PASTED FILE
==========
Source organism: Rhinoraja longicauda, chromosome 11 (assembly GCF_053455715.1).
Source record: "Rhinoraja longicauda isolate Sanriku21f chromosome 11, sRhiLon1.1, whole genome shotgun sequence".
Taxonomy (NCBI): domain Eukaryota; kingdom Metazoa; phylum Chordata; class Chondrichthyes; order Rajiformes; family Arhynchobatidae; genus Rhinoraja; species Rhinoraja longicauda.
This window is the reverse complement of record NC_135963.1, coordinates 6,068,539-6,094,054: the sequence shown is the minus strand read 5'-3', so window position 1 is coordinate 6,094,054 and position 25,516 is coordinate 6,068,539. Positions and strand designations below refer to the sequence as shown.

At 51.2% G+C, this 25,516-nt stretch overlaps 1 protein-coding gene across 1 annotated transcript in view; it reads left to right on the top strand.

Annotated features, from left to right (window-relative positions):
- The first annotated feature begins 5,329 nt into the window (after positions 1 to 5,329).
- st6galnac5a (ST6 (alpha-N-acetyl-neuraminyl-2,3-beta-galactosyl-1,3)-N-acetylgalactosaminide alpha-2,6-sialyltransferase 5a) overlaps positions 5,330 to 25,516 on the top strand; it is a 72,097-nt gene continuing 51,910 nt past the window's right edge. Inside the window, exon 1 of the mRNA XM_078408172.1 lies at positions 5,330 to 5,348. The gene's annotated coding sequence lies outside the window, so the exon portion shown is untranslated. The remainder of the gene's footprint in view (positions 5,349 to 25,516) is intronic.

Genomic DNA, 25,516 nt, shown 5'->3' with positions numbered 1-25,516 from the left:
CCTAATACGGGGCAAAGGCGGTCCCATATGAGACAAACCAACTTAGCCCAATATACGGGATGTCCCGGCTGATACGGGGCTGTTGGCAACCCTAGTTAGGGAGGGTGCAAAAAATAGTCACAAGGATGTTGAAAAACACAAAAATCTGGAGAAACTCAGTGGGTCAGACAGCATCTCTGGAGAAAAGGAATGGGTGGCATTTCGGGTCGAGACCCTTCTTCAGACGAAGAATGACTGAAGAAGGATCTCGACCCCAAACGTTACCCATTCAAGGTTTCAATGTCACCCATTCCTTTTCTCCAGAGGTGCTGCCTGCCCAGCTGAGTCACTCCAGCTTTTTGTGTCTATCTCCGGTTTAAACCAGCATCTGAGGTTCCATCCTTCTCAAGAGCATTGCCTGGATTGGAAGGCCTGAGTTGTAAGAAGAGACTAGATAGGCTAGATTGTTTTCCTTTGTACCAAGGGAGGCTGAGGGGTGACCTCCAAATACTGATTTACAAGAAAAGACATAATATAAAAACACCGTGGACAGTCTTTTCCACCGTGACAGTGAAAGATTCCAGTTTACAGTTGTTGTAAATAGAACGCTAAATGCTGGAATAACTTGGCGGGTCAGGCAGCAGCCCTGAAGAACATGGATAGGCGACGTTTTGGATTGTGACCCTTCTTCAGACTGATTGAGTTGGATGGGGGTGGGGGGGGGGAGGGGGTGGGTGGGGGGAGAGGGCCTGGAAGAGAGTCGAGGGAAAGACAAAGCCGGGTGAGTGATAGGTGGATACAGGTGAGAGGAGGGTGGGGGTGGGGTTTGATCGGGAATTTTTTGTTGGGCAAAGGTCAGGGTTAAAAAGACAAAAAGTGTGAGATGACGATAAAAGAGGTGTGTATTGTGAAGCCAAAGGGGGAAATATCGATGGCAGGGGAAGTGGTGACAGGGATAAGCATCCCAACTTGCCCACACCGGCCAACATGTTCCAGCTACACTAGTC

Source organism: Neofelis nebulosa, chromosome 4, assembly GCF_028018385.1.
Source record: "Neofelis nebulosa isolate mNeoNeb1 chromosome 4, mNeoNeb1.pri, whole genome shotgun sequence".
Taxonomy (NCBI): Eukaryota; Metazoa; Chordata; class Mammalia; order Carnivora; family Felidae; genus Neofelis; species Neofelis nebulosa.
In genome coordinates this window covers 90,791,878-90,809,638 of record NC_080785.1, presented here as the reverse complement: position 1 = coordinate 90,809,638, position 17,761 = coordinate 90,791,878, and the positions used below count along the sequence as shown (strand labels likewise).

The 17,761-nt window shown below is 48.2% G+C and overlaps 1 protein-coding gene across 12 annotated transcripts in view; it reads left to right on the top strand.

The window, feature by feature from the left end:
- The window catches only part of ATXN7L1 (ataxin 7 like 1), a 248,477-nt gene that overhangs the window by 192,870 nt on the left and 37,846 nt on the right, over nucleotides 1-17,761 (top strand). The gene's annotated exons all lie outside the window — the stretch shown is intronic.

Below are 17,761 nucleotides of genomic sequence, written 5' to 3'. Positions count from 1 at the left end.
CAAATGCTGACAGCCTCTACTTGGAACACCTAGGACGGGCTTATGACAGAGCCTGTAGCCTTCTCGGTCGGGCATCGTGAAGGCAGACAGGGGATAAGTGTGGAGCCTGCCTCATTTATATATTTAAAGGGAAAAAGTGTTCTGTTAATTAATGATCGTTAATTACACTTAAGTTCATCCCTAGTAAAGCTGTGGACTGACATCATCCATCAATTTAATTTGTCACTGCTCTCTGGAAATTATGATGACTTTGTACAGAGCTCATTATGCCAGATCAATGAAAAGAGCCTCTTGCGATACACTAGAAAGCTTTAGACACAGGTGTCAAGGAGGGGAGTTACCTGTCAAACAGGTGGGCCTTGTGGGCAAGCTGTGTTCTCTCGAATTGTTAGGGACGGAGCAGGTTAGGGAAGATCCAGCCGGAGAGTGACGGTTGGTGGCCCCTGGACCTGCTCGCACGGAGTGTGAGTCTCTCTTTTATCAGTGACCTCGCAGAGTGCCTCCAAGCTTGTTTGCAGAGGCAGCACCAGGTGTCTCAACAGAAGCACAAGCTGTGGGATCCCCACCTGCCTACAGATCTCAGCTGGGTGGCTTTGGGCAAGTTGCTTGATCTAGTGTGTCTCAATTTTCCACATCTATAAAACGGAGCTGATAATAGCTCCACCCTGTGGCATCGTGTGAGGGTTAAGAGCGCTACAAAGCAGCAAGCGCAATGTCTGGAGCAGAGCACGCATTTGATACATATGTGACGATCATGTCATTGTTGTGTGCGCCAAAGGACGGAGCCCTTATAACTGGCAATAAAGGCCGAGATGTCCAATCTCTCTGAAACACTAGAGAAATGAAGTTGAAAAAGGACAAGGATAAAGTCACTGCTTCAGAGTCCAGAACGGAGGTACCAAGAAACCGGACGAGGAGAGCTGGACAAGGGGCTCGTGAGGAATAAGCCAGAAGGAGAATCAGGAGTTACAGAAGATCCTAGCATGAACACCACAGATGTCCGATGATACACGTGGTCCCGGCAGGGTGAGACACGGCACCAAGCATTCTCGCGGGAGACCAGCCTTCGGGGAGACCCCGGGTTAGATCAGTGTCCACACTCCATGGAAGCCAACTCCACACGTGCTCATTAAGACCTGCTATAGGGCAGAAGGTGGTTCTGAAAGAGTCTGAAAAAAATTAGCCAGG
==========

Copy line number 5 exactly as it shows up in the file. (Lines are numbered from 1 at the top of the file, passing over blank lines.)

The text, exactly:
At 51.2% G+C, this 25,516-nt stretch overlaps 1 protein-coding gene across 1 annotated transcript in view; it reads left to right on the top strand.